Rea is starting seventh grade tomorrow; I’ve spent a good bit of the morning thinking about my seventh grade year. It was a time of many changes for my small family.
We had moved out to the county during my third grade year and although it was a fifteen minute drive into town each way, my parents refused to allow me to attend the elementary school that all of the kids that lived nearby attended. Oh, how I wanted to ride that big, yellow school bus that spit out my cousins and the neighbor kids each afternoon. But, my parents felt that the buildings were in poor condition (and they were) and that the quality of the education was inferior.
But by August of 1974, the county had begun a consolidation of its elementary schools; construction of three state-of-the-art schools was underway and the current schools would become obsolete.
The arrival of my brother was also imminent…so it just didn’t seem feasible anymore to make that drive twice a day with a tiny a baby.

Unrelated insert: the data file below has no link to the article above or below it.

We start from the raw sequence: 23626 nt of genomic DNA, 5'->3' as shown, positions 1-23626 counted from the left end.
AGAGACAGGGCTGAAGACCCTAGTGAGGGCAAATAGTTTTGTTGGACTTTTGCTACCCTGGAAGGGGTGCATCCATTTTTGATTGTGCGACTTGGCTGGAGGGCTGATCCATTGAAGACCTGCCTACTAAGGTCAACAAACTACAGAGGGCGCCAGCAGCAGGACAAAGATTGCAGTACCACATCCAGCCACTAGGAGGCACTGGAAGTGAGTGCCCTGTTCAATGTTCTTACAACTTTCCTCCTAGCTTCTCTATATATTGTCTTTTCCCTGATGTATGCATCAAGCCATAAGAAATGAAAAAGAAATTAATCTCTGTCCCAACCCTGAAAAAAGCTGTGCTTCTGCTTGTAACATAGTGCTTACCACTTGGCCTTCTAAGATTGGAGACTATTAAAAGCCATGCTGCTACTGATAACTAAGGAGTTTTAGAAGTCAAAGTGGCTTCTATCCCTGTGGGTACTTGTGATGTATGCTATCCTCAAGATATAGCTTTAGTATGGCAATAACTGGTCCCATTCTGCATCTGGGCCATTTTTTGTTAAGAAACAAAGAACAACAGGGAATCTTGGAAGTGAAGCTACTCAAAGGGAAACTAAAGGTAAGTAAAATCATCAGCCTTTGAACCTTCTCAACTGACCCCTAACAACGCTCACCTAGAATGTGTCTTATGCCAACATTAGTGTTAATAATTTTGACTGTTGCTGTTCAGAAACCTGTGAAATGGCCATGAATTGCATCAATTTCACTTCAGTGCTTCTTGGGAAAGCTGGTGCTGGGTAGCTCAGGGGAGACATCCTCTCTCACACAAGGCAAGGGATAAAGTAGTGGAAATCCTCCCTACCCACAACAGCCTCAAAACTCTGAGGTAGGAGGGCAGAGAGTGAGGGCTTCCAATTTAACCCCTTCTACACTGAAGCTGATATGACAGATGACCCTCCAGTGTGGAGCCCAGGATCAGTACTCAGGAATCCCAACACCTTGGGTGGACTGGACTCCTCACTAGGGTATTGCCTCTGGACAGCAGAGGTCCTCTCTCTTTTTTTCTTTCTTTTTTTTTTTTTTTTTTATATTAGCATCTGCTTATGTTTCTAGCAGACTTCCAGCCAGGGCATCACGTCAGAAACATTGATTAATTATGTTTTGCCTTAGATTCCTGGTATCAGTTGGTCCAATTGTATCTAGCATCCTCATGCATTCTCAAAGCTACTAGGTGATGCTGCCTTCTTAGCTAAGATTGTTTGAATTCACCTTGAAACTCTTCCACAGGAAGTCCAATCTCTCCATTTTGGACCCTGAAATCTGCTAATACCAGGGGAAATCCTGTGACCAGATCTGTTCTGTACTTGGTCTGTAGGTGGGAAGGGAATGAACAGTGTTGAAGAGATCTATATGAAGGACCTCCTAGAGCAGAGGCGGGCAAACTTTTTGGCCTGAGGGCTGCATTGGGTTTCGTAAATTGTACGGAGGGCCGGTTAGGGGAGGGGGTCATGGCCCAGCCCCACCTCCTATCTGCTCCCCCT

As the beginning of the school year rolled around, it became apparent that the new schools weren’t going to be ready and that school would have to start in their old locations.
So, I was going to get my wish. I was going to spend the first six weeks of my seventh grade year at Lynn Grove Elementary, the school that both my parents had attended for twelve years.
So, on a blazing hot August day I found myself standing in the doorway of a classroom of that old school. I knew a handful of students – some were childhood friends – and that helped tremendously, but this group of kids had been together since first grade, they had never been separated and I was truly worried about fitting in and how they would accept me.
Let me just say that kids today could learn a thing or two from those seventh graders in that dilapidated building, receiving their “inferior” education.
I was openly welcomed by those kids.
After seven years, they were a family…there’s no other way to put it. They played together, ate together, fought together and were friends together – I’m still friends with many of them today.
They were the best six weeks my entire school career.